This traditional greeting from the fictional land of Wakanda is always given with the right arm crossed over the left. The phrase, which has come to signify dignity and excellence, was co-written by Ryan Coogler, who was 32 years old when Black Panther was released in 2018. His previous screenplays include Fruitvale Station (nominated for 57 different awards) and Creed (which earned Sylvester Stallone an Academy Award nomination in 2016). However, it remains to be seen if screenwriting will be Coogler’s legacy. He is slated to direct the Black Panther sequel in 2022, and the recent film Judas and the Black Messiah, which Coogler produced, has been nominated for six Academy Awards.

6 Famous Movie Lines By Screenwriters You’ve Never Heard Of


6 Famous Movie Lines By Screenwriters You’ve Never Heard OfApril 7, 2021

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All great movies begin on the page. Screenwriters labor for years over their words, striving to draft stories that will resonate through time. After directors, actors, producers, cinematographers, and designers have all worked their magic, it can be easy to forget how the project started. Only a handful of writers ever gain celebrity status for their work (think Quentin Tarantino, Stanley Kubrick, Francis Ford Coppola), while many others go unnoticed by the public, despite writing some of the most enduring lines in film history. In honor of these unsung heroes of the entertainment industry, we’ve compiled a list of famous movie lines by writers you may never have heard of.

I’m as mad as hell, and I’m not going to take this anymore.
 Paddy Chayefsky

Even if you’ve never seen the 1976 film Network, chances are you’ve heard the line. It was originally delivered by actor Peter Finch playing TV newsman Howard Beale. In the scene, the character, who is about to lose his job and coming a little unhinged at the prospect, engages in an on-air rant for the ages, insisting that people go to their windows and yell it with him: “I’m as mad as hell and I’m not going to take this anymore.” The spectacular speech was penned by writer Sidney Aaron “Paddy” Chayefsky. In his 30-year career, Chayefsky is credited with dozens of movies, plays, and TV series. He won three Academy Awards and was nominated for a fourth before his death in 1981.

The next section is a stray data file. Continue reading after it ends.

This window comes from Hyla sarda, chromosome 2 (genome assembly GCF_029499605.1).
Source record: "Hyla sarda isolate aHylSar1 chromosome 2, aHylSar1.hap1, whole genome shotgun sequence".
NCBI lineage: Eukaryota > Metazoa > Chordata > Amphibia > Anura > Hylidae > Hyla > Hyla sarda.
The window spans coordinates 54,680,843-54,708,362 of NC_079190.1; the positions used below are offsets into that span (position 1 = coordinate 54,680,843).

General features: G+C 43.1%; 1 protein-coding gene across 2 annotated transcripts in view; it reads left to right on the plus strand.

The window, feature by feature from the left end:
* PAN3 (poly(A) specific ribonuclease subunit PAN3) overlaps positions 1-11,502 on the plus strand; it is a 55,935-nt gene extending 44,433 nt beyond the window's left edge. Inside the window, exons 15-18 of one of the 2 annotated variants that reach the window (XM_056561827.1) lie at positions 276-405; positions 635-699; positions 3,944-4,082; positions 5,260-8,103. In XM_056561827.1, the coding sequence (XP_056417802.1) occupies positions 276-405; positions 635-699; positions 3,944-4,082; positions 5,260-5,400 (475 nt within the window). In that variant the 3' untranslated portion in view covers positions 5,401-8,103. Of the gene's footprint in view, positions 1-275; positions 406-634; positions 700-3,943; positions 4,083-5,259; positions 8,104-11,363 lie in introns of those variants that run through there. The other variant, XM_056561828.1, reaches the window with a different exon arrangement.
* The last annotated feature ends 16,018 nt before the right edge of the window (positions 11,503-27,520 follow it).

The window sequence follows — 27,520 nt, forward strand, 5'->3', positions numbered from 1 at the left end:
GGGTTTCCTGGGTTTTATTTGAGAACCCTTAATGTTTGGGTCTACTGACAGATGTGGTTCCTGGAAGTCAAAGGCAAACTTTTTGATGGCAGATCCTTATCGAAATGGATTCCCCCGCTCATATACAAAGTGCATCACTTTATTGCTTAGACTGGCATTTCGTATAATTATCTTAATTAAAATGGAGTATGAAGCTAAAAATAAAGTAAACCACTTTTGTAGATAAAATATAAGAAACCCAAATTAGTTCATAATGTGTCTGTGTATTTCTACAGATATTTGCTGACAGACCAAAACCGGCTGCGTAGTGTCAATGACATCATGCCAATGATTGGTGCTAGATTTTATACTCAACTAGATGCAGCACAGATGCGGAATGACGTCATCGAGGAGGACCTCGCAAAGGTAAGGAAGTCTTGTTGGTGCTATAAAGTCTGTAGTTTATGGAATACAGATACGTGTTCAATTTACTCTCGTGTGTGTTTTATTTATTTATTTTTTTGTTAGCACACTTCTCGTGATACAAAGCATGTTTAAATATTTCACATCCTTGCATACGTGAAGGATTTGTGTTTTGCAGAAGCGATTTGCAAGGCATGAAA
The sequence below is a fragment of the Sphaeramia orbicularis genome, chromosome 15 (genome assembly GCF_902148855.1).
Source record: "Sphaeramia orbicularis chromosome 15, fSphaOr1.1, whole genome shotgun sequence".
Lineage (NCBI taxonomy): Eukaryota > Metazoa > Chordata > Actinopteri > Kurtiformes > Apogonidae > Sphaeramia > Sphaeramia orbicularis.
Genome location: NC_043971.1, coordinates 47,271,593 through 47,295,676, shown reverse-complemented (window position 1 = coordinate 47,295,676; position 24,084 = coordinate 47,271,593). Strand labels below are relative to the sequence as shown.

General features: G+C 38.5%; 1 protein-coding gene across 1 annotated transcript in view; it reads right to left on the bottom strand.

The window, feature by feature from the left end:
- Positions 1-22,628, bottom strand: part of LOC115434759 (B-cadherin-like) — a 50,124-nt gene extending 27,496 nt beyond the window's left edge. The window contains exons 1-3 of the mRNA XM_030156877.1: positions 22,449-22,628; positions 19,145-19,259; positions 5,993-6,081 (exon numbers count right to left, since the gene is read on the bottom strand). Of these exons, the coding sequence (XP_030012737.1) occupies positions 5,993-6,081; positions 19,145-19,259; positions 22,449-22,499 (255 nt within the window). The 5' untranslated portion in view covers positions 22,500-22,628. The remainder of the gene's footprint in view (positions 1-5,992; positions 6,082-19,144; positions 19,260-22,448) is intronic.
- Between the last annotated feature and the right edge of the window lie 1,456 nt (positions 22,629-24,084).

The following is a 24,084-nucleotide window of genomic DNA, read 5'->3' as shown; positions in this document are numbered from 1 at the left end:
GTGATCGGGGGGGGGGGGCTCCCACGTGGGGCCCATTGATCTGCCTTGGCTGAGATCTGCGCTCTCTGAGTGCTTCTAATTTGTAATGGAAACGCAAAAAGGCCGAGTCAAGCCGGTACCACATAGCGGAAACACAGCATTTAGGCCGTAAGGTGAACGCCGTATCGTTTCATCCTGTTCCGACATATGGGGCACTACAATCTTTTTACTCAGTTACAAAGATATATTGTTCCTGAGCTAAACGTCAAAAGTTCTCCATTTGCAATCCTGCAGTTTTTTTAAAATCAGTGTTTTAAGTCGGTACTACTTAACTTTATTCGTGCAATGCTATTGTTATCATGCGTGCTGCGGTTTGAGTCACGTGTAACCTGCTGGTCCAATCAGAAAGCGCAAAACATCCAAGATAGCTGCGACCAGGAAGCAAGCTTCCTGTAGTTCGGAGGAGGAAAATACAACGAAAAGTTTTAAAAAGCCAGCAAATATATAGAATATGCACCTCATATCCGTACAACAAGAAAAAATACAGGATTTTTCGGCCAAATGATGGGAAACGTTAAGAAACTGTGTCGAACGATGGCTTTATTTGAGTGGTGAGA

E.T. phone home.
 Melissa Mathison

Melissa Mathison’s screenplay for Steven Spielberg’s 1982 film E.T. the Extra-Terrestrial earned her an Academy Award in 1983. Anyone who grew up in the ‘80s will have trouble hearing the words “E.T. phone home” without raising a finger to point at the sky. It’s the iconic  moment when Eliot (Henry Thomas) finally realizes what his new alien friend is trying to tell him. What most of us don’t know is that Mathison was also the writer behind a number of other memorable movies, including The Black StallionThe Indian in the CupboardKundun, and The BFG, which was released in 2016, shortly after Mathison’s death in 2015.

Wax on, wax off.
 Robert Mark Kamen

In addition to his 1984 film The Karate Kid, Robert Mark Kamen wrote The Fifth ElementA Walk in the CloudsGladiator, and many more. His list of credits is impressive, but it’s this line — “wax on, wax off” — that echoes through the ages. Thanks in large part to actor Pat Morita’s delivery, the words evoke the image of a wise master bestowing wisdom that the student has yet to understand. In an interview with The Hollywood Reporter, Kamen was quoted as being surprised that the famous words were even remembered. “The crane at the end…” he said. “I wanted that to be the big moment. If I thought anyone remembered anything they’d remember that.”

The greatest trick the devil ever pulled was convincing the world he didn’t exist.
 Christopher McQuarrie

Iterations of this quote have appeared in literature for nearly 200 years, but it was screenwriter Christopher McQuarrie who gave it to the pitiful character of Verbal Kint in the 1995 movie The Usual Suspects. McQuarrie won the Oscar that year for Best Original Screenplay and went on to write The Way of the GunJack ReacherThe Mummy, four Mission Impossible screenplays and the 2021 reboot Top Gun: Maverick. In fact, if you’ve heard McQuarrie’s name anywhere lately, it’s probably been in association with Tom Cruise, as the two have worked on several recent projects together.

That’ll do, pig.
 George Miller

Born in Australia, screenwriter George Miller is best known for his film Mad Max: Fury Road, which is widely hailed as one of the greatest action films ever made. But his portfolio has a soft side too, as evidenced by the touching family film Babe. In the movie, James Cromwell plays Farmer Hoggett, a reserved man not prone to lavish words. When his pig wins the sheep herding competition, the farmer looks down and simply says, “That’ll do, pig. That’ll do.” Miller’s production company acquired the rights to the story in the 1980s, but it took a decade for the available technology to catch up with Miller’s aspirations for the film. When it was released in 1995, it won the Oscar for Best Visual Effect for its depictions of talking animals.

Wakanda forever.
 Ryan Coogler